Insurance cheats discover social media is the real pain in the neck

A man with a sore neck after a car bump

The number of whiplash claims rose by 65% between 2005 and 2011, even though road crashes were down 30%. Photograph: Alamy

Excerpt from this article:

Insurer Aviva, whose customer had been involved in the accident, became suspicious when Owen did not seek medical attention for more than two months after the crash, and was then diagnosed with whiplash with a medical prognosis of nine months – during which time he ran the 10km race, was pictured on top of Snowdon, and worked three weeks in a row without a day off from his manual job. Unsurprisingly, Owen’s claim was dropped when his tweeted behaviour was presented to his solicitors.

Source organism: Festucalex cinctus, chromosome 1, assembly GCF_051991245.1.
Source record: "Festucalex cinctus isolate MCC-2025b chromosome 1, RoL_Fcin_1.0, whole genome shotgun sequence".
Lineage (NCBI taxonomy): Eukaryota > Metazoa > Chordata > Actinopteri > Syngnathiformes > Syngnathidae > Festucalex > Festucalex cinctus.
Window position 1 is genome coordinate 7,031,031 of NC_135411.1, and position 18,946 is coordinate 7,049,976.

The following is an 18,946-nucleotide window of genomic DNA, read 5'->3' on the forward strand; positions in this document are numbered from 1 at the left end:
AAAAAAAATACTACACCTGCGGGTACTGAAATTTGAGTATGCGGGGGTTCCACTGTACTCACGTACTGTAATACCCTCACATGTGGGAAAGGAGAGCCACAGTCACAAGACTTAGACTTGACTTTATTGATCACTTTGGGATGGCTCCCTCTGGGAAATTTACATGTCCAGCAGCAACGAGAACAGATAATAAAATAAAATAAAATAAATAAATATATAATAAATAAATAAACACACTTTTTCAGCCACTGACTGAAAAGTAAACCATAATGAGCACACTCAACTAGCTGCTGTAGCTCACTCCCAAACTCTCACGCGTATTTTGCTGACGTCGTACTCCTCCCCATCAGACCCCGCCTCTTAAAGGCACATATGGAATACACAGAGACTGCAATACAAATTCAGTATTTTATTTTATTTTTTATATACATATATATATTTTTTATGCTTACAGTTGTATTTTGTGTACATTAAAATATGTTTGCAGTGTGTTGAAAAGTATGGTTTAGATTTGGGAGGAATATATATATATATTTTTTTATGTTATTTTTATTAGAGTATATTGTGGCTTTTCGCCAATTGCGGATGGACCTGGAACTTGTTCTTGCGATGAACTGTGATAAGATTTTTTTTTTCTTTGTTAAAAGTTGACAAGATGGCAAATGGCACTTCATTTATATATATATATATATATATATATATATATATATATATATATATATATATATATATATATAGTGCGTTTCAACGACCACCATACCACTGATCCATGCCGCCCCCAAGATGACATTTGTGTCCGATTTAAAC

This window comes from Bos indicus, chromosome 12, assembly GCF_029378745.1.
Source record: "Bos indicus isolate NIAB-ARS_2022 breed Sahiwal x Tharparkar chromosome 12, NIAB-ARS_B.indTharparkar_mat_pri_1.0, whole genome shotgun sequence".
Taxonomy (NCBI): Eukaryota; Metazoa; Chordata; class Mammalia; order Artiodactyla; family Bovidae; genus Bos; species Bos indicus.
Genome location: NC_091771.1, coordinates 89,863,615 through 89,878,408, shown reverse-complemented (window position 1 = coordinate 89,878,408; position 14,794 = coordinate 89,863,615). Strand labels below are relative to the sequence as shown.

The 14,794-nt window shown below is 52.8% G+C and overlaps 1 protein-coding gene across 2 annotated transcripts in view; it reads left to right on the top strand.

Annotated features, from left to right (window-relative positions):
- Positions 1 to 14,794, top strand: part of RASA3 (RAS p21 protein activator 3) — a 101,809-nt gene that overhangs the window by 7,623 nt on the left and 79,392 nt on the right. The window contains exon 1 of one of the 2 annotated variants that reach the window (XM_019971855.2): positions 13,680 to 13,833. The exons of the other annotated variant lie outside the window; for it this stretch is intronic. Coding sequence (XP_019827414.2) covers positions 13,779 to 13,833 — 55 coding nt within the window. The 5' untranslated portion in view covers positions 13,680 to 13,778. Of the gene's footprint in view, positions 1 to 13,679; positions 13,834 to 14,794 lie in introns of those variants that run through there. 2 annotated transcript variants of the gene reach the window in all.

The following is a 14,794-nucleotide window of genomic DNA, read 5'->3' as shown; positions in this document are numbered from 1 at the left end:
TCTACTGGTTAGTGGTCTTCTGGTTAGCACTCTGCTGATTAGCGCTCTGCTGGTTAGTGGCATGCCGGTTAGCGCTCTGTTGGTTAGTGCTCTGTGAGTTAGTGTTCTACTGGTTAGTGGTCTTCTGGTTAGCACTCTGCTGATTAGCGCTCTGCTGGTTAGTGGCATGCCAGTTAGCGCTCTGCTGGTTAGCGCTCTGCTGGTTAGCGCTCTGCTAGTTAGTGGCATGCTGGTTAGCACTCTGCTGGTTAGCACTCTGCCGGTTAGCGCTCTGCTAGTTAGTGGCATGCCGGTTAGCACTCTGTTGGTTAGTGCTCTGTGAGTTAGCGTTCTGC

The case highlighted how insurers have added social media to their quiver of methods to spot fraudsters, using status updates, YouTube videos and links between lists of friends on Facebook to undermine made-up claims, often for personal injuries.

 

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